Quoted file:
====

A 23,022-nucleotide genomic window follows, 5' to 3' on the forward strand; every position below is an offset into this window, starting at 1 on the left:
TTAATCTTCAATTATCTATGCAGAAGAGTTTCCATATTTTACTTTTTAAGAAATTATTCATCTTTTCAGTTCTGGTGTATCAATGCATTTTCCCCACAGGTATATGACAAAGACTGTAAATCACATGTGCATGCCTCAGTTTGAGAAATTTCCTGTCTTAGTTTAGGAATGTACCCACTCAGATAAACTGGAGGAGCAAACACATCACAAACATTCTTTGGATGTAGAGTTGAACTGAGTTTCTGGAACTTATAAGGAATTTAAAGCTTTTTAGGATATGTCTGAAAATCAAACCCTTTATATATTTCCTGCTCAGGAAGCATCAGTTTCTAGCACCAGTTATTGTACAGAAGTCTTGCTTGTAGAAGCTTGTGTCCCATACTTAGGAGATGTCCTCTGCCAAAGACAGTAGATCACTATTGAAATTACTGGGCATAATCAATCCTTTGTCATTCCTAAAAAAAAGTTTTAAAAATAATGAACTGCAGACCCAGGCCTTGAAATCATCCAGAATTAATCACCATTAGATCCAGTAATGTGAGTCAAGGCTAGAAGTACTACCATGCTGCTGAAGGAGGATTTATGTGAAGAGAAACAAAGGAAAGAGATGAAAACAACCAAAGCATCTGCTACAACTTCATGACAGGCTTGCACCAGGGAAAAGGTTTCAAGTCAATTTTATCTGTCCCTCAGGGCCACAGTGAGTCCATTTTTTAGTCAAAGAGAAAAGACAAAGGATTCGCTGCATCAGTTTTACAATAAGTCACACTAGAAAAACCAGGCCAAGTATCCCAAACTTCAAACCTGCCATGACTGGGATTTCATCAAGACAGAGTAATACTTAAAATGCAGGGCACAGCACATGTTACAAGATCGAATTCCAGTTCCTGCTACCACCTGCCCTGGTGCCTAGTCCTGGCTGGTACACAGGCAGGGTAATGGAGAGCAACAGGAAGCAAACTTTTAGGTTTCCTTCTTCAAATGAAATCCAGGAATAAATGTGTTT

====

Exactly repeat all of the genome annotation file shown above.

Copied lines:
A 23,022-nucleotide genomic window follows, 5' to 3' on the forward strand; every position below is an offset into this window, starting at 1 on the left:
TTAATCTTCAATTATCTATGCAGAAGAGTTTCCATATTTTACTTTTTAAGAAATTATTCATCTTTTCAGTTCTGGTGTATCAATGCATTTTCCCCACAGGTATATGACAAAGACTGTAAATCACATGTGCATGCCTCAGTTTGAGAAATTTCCTGTCTTAGTTTAGGAATGTACCCACTCAGATAAACTGGAGGAGCAAACACATCACAAACATTCTTTGGATGTAGAGTTGAACTGAGTTTCTGGAACTTATAAGGAATTTAAAGCTTTTTAGGATATGTCTGAAAATCAAACCCTTTATATATTTCCTGCTCAGGAAGCATCAGTTTCTAGCACCAGTTATTGTACAGAAGTCTTGCTTGTAGAAGCTTGTGTCCCATACTTAGGAGATGTCCTCTGCCAAAGACAGTAGATCACTATTGAAATTACTGGGCATAATCAATCCTTTGTCATTCCTAAAAAAAAGTTTTAAAAATAATGAACTGCAGACCCAGGCCTTGAAATCATCCAGAATTAATCACCATTAGATCCAGTAATGTGAGTCAAGGCTAGAAGTACTACCATGCTGCTGAAGGAGGATTTATGTGAAGAGAAACAAAGGAAAGAGATGAAAACAACCAAAGCATCTGCTACAACTTCATGACAGGCTTGCACCAGGGAAAAGGTTTCAAGTCAATTTTATCTGTCCCTCAGGGCCACAGTGAGTCCATTTTTTAGTCAAAGAGAAAAGACAAAGGATTCGCTGCATCAGTTTTACAATAAGTCACACTAGAAAAACCAGGCCAAGTATCCCAAACTTCAAACCTGCCATGACTGGGATTTCATCAAGACAGAGTAATACTTAAAATGCAGGGCACAGCACATGTTACAAGATCGAATTCCAGTTCCTGCTACCACCTGCCCTGGTGCCTAGTCCTGGCTGGTACACAGGCAGGGTAATGGAGAGCAACAGGAAGCAAACTTTTAGGTTTCCTTCTTCAAATGAAATCCAGGAATAAATGTGTTT